Turkmenistan - E&P Basins.
The Kara-Kum desert is bounded by oases watered by Amu-Darya River in the north and the Murgap, Tejen, Atrek rivers descending from the Kopetdag Gershi and other mountains in the south. The central and western regions have no significant natural water-ways. The Kara-Kum Canal brings water from Amu-Darya westwards to the Mary Oasis and on to Ashgabat. Years of intensive cotton agriculture based on irrigated waters from the Kara-Kum Canal have resulted in a gradual desiccation of agricultural lands and have contributed to a precipitous decline in the level of the Aral Sea.
Water cycles have affected north-western Turkmenistan's lagoon-like appendage of the Caspian Sea, Garabogazkol Aylagy. The latter became fully enclosed because of a drop in the volume of the sea, but is rising again as the Caspian returns to previous levels.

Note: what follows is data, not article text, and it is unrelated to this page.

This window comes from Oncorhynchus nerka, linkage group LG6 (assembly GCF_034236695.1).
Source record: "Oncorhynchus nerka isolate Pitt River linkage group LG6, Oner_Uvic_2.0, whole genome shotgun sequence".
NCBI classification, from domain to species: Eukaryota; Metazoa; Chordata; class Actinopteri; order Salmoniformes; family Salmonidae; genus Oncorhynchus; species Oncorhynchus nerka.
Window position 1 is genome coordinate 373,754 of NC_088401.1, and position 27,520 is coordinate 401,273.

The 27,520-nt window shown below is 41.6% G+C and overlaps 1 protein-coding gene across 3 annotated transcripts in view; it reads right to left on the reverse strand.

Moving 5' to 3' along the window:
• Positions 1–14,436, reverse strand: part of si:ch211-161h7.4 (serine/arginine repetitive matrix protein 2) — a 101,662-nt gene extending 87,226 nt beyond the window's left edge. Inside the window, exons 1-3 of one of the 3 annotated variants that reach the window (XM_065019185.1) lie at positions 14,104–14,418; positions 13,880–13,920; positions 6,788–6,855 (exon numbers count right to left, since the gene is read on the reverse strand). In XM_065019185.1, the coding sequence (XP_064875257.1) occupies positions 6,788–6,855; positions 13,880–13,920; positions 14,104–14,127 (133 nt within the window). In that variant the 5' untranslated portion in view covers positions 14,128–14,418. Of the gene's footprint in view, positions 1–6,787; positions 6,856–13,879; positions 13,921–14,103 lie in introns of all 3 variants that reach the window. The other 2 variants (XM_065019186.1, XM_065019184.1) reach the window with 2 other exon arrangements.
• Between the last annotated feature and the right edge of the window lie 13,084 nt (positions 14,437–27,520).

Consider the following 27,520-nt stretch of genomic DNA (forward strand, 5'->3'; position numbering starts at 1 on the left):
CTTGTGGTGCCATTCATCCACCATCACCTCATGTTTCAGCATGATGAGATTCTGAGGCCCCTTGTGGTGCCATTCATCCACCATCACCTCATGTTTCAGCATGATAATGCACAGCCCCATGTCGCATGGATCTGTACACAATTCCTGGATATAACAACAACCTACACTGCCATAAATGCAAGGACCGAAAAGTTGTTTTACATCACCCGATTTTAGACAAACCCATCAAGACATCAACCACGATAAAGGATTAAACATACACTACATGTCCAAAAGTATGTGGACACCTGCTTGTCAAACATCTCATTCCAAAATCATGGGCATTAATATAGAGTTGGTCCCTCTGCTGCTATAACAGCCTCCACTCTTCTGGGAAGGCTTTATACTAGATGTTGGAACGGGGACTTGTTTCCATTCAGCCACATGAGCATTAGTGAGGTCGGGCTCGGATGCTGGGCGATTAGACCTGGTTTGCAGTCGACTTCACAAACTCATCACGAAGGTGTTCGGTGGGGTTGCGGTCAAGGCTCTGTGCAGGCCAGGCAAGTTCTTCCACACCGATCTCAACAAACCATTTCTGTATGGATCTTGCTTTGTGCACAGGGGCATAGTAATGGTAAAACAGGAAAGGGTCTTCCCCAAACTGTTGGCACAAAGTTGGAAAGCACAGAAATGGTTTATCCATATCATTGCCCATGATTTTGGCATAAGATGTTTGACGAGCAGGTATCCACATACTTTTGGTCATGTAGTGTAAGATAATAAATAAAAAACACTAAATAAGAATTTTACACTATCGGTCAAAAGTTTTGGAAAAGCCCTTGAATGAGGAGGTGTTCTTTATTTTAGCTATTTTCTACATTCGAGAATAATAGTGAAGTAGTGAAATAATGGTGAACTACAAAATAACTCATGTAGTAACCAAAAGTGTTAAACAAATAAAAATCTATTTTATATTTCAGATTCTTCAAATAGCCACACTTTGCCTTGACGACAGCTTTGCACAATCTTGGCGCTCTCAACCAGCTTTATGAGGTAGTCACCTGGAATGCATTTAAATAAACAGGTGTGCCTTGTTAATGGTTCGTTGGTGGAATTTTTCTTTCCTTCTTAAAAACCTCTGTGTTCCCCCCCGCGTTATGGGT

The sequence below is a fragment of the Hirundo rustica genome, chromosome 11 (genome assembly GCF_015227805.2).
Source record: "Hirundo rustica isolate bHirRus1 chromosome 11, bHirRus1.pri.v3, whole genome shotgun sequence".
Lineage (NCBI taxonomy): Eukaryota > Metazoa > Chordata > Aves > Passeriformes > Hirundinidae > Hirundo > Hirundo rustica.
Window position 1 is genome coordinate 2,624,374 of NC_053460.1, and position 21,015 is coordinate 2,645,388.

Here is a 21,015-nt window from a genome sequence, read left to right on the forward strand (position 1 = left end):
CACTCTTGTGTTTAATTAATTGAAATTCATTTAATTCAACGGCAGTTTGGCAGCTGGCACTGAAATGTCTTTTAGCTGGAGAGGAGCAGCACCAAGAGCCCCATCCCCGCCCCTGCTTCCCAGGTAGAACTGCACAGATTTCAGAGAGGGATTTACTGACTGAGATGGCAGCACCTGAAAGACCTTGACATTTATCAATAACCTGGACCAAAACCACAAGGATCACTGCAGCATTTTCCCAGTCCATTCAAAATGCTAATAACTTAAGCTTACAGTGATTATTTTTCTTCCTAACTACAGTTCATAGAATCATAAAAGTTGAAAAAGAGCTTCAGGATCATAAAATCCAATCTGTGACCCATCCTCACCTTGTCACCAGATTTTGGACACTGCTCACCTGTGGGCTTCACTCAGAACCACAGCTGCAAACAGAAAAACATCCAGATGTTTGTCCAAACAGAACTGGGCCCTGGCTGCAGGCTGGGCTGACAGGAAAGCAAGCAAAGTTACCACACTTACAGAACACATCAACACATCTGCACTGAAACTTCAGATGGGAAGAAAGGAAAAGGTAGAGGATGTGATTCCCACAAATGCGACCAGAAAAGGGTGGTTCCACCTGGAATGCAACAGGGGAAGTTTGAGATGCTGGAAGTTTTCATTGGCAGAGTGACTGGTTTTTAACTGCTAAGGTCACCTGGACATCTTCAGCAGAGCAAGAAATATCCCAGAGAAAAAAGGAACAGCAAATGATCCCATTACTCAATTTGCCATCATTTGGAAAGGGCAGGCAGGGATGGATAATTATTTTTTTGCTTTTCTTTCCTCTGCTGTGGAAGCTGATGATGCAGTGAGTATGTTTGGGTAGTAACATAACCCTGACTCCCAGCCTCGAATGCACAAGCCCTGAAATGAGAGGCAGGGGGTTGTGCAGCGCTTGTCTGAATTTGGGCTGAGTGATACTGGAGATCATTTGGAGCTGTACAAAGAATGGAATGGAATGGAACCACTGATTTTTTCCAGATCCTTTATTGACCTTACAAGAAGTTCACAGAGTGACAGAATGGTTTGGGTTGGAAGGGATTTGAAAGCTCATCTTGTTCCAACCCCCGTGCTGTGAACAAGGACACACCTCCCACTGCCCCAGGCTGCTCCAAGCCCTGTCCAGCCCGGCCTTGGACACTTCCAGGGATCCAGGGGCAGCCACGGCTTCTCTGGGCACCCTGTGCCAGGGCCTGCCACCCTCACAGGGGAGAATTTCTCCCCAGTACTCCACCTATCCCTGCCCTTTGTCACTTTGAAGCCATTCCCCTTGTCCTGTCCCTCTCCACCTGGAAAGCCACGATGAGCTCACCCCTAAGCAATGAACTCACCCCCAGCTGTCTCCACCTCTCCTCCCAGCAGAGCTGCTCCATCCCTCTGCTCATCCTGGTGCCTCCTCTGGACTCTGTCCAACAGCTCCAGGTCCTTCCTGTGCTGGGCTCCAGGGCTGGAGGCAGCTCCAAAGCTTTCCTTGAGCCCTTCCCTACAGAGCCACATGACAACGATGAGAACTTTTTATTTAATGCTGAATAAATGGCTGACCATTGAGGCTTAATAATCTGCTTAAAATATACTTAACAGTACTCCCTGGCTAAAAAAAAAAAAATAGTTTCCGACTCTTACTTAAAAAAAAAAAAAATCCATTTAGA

Turkmenistan's administrative sub-divisions include regions, districts, and cities. Ashgabat (population 770,000), is the capital. Other large cities include Chardzhou (195,000), Tashauz (140,000), Mary (115,000), and Nebit-Dag (105,000). The country's population of 5.372m is 73% Turkmen. Russians account for 6.7%, Uzbeks 9%, Kazakhs 2% and others 6%. The population, 45% urban and 55% rural, is one of the most ethnically homogeneous in Central Asia, although the country's Uzbek community has twice un-successfully sought to secede. The Russians in Turkmenistan have dual citizenship. Turkmen, spoken by 75% of the population, is the official language. About 38% of Turkmen are also Russian speakers. The Turkmen are predominantly Sunni Muslim.
Foreign investment is limited to JVs and exploration & production-sharing agreements (EPSAs) with TurkmenNeft, the state-owned NOC, and has typically been concentrated on offshore oil projects in the Caspian Sea with a few small onshore fields by mid-sized IOCs (see omt13TurkmProd26Sep16 and gmt13TurkmProd26Sep16).